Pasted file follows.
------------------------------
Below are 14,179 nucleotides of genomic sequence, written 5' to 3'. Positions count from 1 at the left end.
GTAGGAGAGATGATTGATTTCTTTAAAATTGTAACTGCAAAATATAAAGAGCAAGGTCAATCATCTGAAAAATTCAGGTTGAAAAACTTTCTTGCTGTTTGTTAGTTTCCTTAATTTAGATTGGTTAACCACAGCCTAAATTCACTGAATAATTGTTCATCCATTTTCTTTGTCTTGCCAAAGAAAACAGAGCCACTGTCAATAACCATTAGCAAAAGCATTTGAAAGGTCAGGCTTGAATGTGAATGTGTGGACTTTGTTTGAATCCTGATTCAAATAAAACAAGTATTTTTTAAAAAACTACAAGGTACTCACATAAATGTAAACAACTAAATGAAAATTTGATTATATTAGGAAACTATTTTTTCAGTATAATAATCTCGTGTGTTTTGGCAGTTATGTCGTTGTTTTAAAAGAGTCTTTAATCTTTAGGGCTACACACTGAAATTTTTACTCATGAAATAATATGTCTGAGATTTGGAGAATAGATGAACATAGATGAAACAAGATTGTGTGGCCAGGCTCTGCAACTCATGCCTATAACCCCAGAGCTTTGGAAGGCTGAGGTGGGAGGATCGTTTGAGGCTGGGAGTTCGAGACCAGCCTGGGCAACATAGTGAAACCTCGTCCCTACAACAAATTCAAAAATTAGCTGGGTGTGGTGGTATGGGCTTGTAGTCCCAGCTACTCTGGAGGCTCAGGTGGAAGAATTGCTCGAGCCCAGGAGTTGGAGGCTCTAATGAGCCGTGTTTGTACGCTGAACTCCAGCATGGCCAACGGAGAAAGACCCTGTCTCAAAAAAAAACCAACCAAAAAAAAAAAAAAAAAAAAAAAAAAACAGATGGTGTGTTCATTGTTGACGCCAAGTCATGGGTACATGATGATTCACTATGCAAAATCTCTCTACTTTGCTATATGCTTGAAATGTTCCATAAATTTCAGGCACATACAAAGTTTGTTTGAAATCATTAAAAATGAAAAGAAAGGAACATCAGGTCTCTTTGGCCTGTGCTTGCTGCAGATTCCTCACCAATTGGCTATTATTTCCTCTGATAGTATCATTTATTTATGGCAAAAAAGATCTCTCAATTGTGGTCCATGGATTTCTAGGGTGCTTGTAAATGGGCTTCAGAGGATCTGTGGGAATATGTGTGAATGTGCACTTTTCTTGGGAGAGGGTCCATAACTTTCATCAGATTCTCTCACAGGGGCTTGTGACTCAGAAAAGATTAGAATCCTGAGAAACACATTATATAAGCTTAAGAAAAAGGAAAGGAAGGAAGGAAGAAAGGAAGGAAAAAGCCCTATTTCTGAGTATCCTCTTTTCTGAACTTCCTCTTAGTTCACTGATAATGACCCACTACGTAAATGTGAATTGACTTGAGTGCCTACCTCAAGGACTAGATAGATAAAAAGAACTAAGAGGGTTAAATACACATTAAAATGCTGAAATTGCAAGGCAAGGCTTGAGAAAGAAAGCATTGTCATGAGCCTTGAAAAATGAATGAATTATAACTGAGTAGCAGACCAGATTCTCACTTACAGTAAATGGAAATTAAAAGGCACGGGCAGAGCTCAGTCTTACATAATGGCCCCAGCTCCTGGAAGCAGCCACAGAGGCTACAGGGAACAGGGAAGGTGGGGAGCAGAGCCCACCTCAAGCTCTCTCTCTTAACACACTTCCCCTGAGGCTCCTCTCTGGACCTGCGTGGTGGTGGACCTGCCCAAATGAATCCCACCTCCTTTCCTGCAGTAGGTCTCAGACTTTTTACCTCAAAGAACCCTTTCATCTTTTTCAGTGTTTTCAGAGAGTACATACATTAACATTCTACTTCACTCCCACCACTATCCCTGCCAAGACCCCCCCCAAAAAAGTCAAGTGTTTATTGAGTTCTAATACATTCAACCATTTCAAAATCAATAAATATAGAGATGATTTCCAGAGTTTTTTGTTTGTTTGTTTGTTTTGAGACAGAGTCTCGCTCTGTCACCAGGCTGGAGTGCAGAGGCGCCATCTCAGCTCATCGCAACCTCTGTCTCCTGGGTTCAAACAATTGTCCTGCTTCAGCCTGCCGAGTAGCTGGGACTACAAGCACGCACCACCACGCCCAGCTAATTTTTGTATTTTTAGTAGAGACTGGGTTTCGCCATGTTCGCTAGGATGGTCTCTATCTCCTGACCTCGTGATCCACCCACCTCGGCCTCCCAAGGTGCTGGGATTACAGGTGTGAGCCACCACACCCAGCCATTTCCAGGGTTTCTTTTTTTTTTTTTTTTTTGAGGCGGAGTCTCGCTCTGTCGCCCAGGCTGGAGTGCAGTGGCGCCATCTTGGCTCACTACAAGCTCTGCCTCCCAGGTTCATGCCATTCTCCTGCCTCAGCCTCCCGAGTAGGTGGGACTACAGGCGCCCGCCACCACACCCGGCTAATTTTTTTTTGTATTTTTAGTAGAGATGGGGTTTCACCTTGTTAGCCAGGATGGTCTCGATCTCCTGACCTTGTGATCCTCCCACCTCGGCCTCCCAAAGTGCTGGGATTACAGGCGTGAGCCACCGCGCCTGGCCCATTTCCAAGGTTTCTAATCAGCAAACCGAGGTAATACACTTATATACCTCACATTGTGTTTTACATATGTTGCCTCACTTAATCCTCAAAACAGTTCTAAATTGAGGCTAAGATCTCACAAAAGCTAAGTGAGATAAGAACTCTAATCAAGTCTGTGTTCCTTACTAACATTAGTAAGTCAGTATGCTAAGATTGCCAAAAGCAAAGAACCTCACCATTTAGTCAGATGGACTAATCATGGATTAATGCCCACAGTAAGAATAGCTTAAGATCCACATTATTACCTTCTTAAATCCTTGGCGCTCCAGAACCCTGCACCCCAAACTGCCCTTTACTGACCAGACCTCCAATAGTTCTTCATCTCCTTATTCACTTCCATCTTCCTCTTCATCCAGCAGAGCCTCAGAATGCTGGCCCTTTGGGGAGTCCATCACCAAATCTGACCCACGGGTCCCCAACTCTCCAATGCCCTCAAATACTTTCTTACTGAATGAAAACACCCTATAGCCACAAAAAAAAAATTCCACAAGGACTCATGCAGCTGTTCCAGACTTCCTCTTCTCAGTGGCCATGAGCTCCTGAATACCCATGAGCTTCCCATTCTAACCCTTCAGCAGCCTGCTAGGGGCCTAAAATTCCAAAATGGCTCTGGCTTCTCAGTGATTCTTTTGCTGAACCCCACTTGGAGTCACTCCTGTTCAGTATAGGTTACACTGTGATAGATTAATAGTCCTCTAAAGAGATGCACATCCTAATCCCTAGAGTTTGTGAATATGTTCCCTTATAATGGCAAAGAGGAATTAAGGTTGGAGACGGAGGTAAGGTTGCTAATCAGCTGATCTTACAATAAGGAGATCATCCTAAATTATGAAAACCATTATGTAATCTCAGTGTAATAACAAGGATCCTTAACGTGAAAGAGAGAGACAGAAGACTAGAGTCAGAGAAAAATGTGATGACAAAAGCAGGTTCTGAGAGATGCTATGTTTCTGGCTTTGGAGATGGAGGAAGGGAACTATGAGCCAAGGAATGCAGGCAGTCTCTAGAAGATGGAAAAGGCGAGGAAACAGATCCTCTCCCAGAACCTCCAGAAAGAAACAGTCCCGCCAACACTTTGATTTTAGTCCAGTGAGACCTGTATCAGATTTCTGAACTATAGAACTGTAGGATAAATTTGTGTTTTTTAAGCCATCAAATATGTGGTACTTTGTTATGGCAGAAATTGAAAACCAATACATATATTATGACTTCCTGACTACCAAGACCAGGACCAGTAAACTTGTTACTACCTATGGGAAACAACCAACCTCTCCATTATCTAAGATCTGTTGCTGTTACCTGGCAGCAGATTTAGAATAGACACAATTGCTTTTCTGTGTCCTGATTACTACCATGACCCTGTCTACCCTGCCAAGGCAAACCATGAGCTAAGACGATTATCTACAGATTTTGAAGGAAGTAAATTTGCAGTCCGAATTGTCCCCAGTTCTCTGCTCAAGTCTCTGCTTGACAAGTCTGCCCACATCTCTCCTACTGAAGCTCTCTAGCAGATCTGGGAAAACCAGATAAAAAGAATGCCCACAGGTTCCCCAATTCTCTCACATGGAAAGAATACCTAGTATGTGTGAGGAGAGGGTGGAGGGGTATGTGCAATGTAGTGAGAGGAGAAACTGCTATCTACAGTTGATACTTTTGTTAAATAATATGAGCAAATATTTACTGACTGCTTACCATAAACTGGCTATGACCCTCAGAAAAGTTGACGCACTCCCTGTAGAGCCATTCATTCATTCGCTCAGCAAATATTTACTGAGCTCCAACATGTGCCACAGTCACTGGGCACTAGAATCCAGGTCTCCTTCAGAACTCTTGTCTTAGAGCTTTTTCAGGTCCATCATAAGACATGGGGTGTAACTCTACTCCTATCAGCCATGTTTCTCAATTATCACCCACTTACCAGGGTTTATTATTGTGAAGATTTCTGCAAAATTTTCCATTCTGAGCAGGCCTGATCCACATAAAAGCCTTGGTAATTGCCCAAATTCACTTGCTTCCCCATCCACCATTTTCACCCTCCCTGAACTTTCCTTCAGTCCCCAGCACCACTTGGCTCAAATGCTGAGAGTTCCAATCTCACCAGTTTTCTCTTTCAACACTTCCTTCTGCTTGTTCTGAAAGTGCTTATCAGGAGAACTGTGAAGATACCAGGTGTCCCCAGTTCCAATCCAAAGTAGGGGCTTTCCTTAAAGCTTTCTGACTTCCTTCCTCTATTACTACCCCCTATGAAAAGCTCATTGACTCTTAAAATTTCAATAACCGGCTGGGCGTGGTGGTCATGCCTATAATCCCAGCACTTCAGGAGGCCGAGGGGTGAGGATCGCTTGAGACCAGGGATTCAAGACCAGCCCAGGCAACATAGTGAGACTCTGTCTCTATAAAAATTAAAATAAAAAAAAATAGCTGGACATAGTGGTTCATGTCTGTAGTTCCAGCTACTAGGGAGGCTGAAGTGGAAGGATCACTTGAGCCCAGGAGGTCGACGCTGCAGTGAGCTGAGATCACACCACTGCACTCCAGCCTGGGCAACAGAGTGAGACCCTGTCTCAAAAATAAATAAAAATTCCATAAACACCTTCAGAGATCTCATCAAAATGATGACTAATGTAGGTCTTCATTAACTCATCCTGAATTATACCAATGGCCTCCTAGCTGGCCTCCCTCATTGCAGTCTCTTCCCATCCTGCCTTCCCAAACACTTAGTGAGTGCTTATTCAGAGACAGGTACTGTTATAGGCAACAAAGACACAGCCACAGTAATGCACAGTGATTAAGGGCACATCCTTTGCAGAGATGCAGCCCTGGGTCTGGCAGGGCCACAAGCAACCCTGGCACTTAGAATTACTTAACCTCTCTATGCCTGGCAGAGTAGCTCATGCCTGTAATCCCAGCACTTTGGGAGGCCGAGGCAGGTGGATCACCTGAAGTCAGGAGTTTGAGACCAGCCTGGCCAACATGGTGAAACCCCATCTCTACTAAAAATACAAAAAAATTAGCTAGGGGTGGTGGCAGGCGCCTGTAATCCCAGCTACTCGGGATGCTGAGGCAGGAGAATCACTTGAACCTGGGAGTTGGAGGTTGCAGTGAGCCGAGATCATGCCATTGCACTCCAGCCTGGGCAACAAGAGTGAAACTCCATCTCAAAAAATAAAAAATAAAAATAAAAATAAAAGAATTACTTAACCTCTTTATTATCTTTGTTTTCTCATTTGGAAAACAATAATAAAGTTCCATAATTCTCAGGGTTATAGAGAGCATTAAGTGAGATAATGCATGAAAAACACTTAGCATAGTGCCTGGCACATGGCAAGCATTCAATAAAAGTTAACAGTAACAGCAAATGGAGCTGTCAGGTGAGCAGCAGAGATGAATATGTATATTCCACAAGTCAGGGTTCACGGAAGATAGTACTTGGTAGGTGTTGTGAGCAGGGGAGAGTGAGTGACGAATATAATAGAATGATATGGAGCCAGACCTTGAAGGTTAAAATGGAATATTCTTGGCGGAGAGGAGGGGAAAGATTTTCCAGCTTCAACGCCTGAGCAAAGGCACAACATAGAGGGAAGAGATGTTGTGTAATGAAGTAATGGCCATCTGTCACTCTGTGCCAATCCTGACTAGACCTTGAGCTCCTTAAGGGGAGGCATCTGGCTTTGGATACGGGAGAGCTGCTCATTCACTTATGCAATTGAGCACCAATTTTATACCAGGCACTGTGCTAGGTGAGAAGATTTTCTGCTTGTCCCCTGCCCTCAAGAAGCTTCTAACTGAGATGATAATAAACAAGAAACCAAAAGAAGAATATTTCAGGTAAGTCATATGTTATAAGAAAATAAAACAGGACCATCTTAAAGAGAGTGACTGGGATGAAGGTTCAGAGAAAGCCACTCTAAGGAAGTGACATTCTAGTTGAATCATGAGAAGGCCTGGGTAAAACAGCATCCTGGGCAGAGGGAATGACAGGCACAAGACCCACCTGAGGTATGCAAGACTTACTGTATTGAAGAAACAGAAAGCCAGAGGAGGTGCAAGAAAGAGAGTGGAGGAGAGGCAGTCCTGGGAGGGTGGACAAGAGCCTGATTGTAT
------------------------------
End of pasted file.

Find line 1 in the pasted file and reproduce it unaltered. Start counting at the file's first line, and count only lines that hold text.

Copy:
Below are 14,179 nucleotides of genomic sequence, written 5' to 3'. Positions count from 1 at the left end.